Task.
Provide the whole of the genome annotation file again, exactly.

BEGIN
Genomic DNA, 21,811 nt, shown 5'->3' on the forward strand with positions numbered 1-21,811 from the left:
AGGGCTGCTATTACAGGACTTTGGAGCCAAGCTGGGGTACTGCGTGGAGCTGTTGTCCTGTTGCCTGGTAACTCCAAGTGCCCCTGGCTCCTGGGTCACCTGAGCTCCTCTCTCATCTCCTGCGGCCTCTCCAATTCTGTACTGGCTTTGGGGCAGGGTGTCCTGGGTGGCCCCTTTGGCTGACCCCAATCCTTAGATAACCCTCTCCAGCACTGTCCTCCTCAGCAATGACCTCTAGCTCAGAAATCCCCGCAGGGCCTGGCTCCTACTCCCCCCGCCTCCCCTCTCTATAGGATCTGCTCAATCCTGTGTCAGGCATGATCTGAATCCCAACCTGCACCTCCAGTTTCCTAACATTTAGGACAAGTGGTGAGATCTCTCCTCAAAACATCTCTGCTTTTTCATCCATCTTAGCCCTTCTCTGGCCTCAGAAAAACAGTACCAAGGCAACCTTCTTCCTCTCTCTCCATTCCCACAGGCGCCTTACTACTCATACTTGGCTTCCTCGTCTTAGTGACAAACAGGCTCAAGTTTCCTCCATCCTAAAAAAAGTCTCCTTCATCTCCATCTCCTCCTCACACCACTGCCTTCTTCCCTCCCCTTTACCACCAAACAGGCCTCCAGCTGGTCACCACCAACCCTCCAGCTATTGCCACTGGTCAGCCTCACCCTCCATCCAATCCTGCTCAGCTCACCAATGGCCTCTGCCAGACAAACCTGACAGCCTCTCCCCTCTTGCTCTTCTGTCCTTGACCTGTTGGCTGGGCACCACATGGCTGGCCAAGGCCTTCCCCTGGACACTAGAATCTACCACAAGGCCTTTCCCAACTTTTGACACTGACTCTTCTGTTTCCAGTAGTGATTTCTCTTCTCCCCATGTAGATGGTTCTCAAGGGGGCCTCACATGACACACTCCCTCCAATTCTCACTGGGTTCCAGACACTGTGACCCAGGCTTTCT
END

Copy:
Genomic DNA, 21,811 nt, shown 5'->3' on the forward strand with positions numbered 1-21,811 from the left:
AGGGCTGCTATTACAGGACTTTGGAGCCAAGCTGGGGTACTGCGTGGAGCTGTTGTCCTGTTGCCTGGTAACTCCAAGTGCCCCTGGCTCCTGGGTCACCTGAGCTCCTCTCTCATCTCCTGCGGCCTCTCCAATTCTGTACTGGCTTTGGGGCAGGGTGTCCTGGGTGGCCCCTTTGGCTGACCCCAATCCTTAGATAACCCTCTCCAGCACTGTCCTCCTCAGCAATGACCTCTAGCTCAGAAATCCCCGCAGGGCCTGGCTCCTACTCCCCCCGCCTCCCCTCTCTATAGGATCTGCTCAATCCTGTGTCAGGCATGATCTGAATCCCAACCTGCACCTCCAGTTTCCTAACATTTAGGACAAGTGGTGAGATCTCTCCTCAAAACATCTCTGCTTTTTCATCCATCTTAGCCCTTCTCTGGCCTCAGAAAAACAGTACCAAGGCAACCTTCTTCCTCTCTCTCCATTCCCACAGGCGCCTTACTACTCATACTTGGCTTCCTCGTCTTAGTGACAAACAGGCTCAAGTTTCCTCCATCCTAAAAAAAGTCTCCTTCATCTCCATCTCCTCCTCACACCACTGCCTTCTTCCCTCCCCTTTACCACCAAACAGGCCTCCAGCTGGTCACCACCAACCCTCCAGCTATTGCCACTGGTCAGCCTCACCCTCCATCCAATCCTGCTCAGCTCACCAATGGCCTCTGCCAGACAAACCTGACAGCCTCTCCCCTCTTGCTCTTCTGTCCTTGACCTGTTGGCTGGGCACCACATGGCTGGCCAAGGCCTTCCCCTGGACACTAGAATCTACCACAAGGCCTTTCCCAACTTTTGACACTGACTCTTCTGTTTCCAGTAGTGATTTCTCTTCTCCCCATGTAGATGGTTCTCAAGGGGGCCTCACATGACACACTCCCTCCAATTCTCACTGGGTTCCAGACACTGTGACCCAGGCTTTCT